Thousands march in Hong Kong to ratchet up pressure on government
A huge crowd took to the streets of Hong Kong on Sunday, some driven back by tear gas, to demand more democracy and an investigation into the use of force to crack down on anti-government demonstrations, now in their sixth month.
Thousands turned out, including hardened young protesters in black outfits and face masks as well as parents with their children.
Marching near the waterfront on the Kowloon side of Victoria Harbor, they sought to keep the pressure on Chief Executive Carrie Lam after pro-democracy candidates won district council elections a week earlier.
“If we don’t walk out, the government will say it’s just a youth issue, but this is a Hong Kong problem that affects all of us,” Lily Chau said as she pushed her toddler in a stroller. “If we are scared, the government will continue to trample on our rights.”
Many held up a hand to indicate the five demands of the movement and shouted, “Five demands, not one less!” and “Disband the police force!”
Police in riot gear were out in force for the third march of the day — and the one where violence seemed most likely. They fired pepper spray and tear gas in some areas. Protesters dug up paving stones and threw them in the street to try to slow the police down.
Protests in the semiautonomous Chinese territory have been relatively peaceful during the two weeks around the Nov. 24 balloting but could turn violent again if the government doesn’t bend to the demands.
Lam has said she’ll accelerate dialogue but has not yielded any ground since the vote. Her government has accepted one demand — withdrawing extradition legislation that could have sent suspects to mainland China for trial — but not the others.
Elaine Wong, an office worker, called the recent elections an empty victory.
“We have in actual fact not won any concessions for our demands,” she said. “We must continue to stand out to remind the government of our unhappiness.”
Earlier marches Sunday appealed to President Trump for help and demanded that police stop using tear gas.
A group dressed in black and wearing masks carried American flags as it headed to the U.S. Consulate to express gratitude for legislation aimed at protecting human rights in Hong Kong that Trump signed into law last week.
Some held banners reading “President Trump, please liberate Hong Kong” and “Let’s make Hong Kong great again” — a riff on his 2016 campaign pledge to make America great again. One showed him standing atop a tank with “Trump” emblazoned on the front and side.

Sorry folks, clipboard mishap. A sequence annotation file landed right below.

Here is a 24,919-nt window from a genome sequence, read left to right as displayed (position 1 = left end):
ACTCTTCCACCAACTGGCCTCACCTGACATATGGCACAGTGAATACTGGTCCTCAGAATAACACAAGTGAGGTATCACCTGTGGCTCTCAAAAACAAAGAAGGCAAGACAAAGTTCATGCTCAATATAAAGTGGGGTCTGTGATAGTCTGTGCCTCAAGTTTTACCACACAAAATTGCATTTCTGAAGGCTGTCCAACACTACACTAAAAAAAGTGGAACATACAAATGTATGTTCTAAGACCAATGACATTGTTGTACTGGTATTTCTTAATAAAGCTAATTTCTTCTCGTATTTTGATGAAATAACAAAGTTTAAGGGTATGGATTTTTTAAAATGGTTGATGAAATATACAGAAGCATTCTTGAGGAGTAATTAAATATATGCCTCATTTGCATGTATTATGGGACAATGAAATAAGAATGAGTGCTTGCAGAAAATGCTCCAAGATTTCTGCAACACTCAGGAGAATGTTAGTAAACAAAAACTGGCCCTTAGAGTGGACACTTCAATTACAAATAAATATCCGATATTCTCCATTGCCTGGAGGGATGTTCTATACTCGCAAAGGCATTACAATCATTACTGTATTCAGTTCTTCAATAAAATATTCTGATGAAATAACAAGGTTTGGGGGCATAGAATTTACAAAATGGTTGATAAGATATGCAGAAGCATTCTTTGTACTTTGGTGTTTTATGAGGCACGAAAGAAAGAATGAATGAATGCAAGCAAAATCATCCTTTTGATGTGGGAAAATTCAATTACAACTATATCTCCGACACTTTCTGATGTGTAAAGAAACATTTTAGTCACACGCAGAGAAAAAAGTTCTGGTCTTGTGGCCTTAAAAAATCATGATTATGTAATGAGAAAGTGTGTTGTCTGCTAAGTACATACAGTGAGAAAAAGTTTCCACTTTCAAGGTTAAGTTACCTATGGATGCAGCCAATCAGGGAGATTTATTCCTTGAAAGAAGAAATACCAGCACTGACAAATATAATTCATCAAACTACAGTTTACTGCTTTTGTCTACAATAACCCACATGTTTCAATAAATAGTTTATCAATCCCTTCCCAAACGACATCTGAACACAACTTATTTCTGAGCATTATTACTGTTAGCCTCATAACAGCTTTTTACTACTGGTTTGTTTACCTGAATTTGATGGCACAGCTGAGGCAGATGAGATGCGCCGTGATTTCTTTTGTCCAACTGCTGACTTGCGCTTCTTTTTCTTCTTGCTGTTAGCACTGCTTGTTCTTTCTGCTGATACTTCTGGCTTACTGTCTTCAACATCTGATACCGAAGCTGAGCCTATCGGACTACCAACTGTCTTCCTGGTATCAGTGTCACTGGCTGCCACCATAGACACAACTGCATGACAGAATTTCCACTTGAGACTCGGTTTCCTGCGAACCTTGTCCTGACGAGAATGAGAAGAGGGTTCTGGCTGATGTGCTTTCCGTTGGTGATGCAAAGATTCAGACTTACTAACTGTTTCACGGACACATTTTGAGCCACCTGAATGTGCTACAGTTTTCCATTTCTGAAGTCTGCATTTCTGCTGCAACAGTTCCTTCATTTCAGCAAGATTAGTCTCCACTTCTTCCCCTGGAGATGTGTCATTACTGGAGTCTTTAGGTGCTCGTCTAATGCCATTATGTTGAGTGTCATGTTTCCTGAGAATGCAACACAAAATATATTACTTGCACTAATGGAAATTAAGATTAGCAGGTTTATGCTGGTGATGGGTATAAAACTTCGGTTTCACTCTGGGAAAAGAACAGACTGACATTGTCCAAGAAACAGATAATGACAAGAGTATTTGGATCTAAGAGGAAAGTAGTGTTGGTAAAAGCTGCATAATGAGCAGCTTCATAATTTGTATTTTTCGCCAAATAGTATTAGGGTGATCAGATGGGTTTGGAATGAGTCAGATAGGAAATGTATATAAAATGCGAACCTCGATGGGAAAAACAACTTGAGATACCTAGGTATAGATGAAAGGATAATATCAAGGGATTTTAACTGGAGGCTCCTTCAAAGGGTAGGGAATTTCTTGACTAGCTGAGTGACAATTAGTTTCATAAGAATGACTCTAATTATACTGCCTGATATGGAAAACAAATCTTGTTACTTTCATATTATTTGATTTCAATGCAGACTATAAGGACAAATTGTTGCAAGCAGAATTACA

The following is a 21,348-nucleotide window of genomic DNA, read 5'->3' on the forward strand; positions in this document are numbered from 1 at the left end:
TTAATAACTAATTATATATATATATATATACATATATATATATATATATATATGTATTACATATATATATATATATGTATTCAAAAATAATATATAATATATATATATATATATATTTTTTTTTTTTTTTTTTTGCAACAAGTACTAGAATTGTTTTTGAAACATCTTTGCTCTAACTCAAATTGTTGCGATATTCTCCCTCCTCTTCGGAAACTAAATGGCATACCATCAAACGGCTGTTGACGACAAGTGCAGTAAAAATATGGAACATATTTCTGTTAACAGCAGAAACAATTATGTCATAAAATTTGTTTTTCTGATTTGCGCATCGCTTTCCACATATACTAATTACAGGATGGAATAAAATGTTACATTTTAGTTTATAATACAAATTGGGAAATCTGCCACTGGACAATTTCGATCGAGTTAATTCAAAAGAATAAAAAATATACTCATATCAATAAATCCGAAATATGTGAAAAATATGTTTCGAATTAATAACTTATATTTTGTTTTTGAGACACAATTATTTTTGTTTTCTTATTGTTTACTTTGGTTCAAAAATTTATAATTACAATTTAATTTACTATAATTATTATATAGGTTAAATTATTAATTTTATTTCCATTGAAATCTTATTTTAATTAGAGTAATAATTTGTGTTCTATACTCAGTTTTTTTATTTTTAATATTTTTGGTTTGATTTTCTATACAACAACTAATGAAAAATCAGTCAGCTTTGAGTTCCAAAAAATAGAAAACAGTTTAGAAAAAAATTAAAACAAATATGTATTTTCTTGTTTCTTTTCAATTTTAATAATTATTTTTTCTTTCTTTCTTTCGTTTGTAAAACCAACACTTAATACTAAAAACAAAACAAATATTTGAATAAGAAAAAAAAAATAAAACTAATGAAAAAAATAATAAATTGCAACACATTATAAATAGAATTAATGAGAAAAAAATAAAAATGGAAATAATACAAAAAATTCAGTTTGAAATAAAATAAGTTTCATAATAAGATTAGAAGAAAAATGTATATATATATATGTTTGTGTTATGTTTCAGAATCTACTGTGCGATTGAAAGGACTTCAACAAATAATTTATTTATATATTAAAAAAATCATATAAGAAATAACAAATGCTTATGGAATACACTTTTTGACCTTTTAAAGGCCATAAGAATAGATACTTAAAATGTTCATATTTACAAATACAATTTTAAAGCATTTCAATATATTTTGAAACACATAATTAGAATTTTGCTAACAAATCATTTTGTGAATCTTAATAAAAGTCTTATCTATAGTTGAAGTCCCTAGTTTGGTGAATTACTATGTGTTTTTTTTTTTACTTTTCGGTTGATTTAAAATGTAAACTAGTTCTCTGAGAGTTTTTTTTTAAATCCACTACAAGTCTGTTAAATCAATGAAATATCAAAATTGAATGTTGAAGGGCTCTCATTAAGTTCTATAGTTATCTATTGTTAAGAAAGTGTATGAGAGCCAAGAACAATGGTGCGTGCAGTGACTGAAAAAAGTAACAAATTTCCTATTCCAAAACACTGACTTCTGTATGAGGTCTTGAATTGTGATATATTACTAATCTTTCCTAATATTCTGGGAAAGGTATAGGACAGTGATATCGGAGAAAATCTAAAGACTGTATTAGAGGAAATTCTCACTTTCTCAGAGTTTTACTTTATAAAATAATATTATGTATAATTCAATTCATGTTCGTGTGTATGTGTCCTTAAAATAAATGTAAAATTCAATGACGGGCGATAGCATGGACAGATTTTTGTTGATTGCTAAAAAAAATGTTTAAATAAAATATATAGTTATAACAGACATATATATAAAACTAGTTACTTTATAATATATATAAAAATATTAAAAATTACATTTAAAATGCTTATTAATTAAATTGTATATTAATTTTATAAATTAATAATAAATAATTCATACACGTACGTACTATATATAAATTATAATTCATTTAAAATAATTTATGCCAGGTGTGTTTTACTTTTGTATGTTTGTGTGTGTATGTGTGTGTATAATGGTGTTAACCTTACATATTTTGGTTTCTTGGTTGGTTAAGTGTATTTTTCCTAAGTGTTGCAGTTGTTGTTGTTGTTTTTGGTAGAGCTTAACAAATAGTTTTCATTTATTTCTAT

A peaceful crowd of about 200 adults and children marched to government headquarters in the morning and chanted, “No more tear gas.”
“A lot of parents are worried that their children are affected because their children are coughing, breaking out in rashes and so forth,” said march organizer Leo Kong, a 40-year-old social worker.
A third march was called for late afternoon in the Tsim Sha Tsui district near Hong Kong Polytechnic University, the site of the last fierce clashes with police two weeks ago.
Meanwhile, China accused the United Nations high commissioner for human rights, Michelle Bachelet, of emboldening “radical violence” in Hong Kong with her suggestion that the territory’s leader conduct an investigation into reports of excessive use of force by police.
Bachelet wrote in an opinion piece Saturday in the South China Morning Post that Lam’s government must prioritize “meaningful, inclusive” dialogue to resolve the crisis.
She urged Lam to hold an “independent and impartial judge-led investigation” into police conduct at protests. It has been one of the key demands of pro-democracy demonstrations that have roiled the territory since June.
China’s U.N. mission in Geneva said that Bachelet’s article interferes in Chinese internal affairs and exerts pressure on Hong Kong’s government and police, which “will only embolden the rioters to conduct more severe radical violence.”
It said that Bachelet made “inappropriate comments” on the situation in Hong Kong and that the Chinese side had lodged a strong protest in response.
Dake Kang of the Associated Press contributed to this report.
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